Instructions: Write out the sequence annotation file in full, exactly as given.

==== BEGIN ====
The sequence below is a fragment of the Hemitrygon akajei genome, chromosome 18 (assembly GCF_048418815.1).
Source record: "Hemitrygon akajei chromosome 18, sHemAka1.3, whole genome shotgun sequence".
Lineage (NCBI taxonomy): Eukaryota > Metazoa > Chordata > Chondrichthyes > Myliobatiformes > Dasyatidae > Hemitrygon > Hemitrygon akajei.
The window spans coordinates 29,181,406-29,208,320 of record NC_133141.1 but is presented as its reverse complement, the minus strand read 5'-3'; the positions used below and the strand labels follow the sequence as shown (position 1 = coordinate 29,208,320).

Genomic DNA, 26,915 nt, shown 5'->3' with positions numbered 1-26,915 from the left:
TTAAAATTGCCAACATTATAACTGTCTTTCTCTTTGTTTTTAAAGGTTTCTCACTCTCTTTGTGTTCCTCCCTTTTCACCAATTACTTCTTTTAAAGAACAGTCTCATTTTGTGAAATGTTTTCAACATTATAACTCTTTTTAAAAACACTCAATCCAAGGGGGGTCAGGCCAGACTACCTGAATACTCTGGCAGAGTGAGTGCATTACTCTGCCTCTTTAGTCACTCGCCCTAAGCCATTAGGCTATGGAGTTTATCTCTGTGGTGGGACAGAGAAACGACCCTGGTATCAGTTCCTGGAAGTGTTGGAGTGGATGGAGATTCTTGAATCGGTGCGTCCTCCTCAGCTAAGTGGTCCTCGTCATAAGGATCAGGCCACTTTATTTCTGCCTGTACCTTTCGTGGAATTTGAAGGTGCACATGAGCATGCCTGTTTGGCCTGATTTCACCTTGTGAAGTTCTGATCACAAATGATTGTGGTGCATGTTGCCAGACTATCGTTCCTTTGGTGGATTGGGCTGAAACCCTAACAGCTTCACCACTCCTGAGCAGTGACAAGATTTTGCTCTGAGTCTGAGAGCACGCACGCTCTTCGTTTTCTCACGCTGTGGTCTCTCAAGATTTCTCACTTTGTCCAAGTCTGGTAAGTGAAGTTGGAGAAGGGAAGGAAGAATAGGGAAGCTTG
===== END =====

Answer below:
The sequence below is a fragment of the Hemitrygon akajei genome, chromosome 18 (assembly GCF_048418815.1).
Source record: "Hemitrygon akajei chromosome 18, sHemAka1.3, whole genome shotgun sequence".
Lineage (NCBI taxonomy): Eukaryota > Metazoa > Chordata > Chondrichthyes > Myliobatiformes > Dasyatidae > Hemitrygon > Hemitrygon akajei.
The window spans coordinates 29,181,406-29,208,320 of record NC_133141.1 but is presented as its reverse complement, the minus strand read 5'-3'; the positions used below and the strand labels follow the sequence as shown (position 1 = coordinate 29,208,320).

Genomic DNA, 26,915 nt, shown 5'->3' with positions numbered 1-26,915 from the left:
TTAAAATTGCCAACATTATAACTGTCTTTCTCTTTGTTTTTAAAGGTTTCTCACTCTCTTTGTGTTCCTCCCTTTTCACCAATTACTTCTTTTAAAGAACAGTCTCATTTTGTGAAATGTTTTCAACATTATAACTCTTTTTAAAAACACTCAATCCAAGGGGGGTCAGGCCAGACTACCTGAATACTCTGGCAGAGTGAGTGCATTACTCTGCCTCTTTAGTCACTCGCCCTAAGCCATTAGGCTATGGAGTTTATCTCTGTGGTGGGACAGAGAAACGACCCTGGTATCAGTTCCTGGAAGTGTTGGAGTGGATGGAGATTCTTGAATCGGTGCGTCCTCCTCAGCTAAGTGGTCCTCGTCATAAGGATCAGGCCACTTTATTTCTGCCTGTACCTTTCGTGGAATTTGAAGGTGCACATGAGCATGCCTGTTTGGCCTGATTTCACCTTGTGAAGTTCTGATCACAAATGATTGTGGTGCATGTTGCCAGACTATCGTTCCTTTGGTGGATTGGGCTGAAACCCTAACAGCTTCACCACTCCTGAGCAGTGACAAGATTTTGCTCTGAGTCTGAGAGCACGCACGCTCTTCGTTTTCTCACGCTGTGGTCTCTCAAGATTTCTCACTTTGTCCAAGTCTGGTAAGTGAAGTTGGAGAAGGGAAGGAAGAATAGGGAAGCTTG